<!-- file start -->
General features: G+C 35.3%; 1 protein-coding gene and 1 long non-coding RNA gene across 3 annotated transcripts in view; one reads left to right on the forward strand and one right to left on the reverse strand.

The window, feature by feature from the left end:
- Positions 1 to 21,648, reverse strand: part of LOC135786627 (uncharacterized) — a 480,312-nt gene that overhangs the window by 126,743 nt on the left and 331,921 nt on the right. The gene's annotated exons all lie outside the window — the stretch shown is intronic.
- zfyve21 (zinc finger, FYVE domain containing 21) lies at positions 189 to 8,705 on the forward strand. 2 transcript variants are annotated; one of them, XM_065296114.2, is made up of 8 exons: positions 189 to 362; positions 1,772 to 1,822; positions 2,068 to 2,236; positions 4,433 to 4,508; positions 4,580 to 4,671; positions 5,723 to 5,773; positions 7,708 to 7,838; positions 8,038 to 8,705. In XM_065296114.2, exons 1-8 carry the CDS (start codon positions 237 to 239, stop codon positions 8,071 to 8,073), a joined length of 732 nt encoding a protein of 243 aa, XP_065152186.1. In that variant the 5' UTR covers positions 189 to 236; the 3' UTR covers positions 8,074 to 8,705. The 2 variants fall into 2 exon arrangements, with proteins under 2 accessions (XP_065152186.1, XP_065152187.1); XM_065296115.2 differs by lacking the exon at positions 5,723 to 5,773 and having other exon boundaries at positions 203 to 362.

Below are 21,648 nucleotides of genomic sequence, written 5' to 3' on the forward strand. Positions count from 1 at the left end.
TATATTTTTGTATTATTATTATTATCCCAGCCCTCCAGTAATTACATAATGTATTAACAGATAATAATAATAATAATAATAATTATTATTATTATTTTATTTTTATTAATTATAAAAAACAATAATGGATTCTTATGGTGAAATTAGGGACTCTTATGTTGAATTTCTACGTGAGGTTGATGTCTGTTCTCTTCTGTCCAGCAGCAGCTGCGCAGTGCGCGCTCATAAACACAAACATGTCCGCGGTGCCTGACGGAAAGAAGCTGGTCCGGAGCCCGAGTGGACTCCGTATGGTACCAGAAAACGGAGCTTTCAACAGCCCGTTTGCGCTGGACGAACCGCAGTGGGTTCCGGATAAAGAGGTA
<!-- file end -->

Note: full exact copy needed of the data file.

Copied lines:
General features: G+C 35.3%; 1 protein-coding gene and 1 long non-coding RNA gene across 3 annotated transcripts in view; one reads left to right on the forward strand and one right to left on the reverse strand.

The window, feature by feature from the left end:
- Positions 1 to 21,648, reverse strand: part of LOC135786627 (uncharacterized) — a 480,312-nt gene that overhangs the window by 126,743 nt on the left and 331,921 nt on the right. The gene's annotated exons all lie outside the window — the stretch shown is intronic.
- zfyve21 (zinc finger, FYVE domain containing 21) lies at positions 189 to 8,705 on the forward strand. 2 transcript variants are annotated; one of them, XM_065296114.2, is made up of 8 exons: positions 189 to 362; positions 1,772 to 1,822; positions 2,068 to 2,236; positions 4,433 to 4,508; positions 4,580 to 4,671; positions 5,723 to 5,773; positions 7,708 to 7,838; positions 8,038 to 8,705. In XM_065296114.2, exons 1-8 carry the CDS (start codon positions 237 to 239, stop codon positions 8,071 to 8,073), a joined length of 732 nt encoding a protein of 243 aa, XP_065152186.1. In that variant the 5' UTR covers positions 189 to 236; the 3' UTR covers positions 8,074 to 8,705. The 2 variants fall into 2 exon arrangements, with proteins under 2 accessions (XP_065152186.1, XP_065152187.1); XM_065296115.2 differs by lacking the exon at positions 5,723 to 5,773 and having other exon boundaries at positions 203 to 362.

Below are 21,648 nucleotides of genomic sequence, written 5' to 3' on the forward strand. Positions count from 1 at the left end.
TATATTTTTGTATTATTATTATTATCCCAGCCCTCCAGTAATTACATAATGTATTAACAGATAATAATAATAATAATAATAATTATTATTATTATTTTATTTTTATTAATTATAAAAAACAATAATGGATTCTTATGGTGAAATTAGGGACTCTTATGTTGAATTTCTACGTGAGGTTGATGTCTGTTCTCTTCTGTCCAGCAGCAGCTGCGCAGTGCGCGCTCATAAACACAAACATGTCCGCGGTGCCTGACGGAAAGAAGCTGGTCCGGAGCCCGAGTGGACTCCGTATGGTACCAGAAAACGGAGCTTTCAACAGCCCGTTTGCGCTGGACGAACCGCAGTGGGTTCCGGATAAAGAGGTA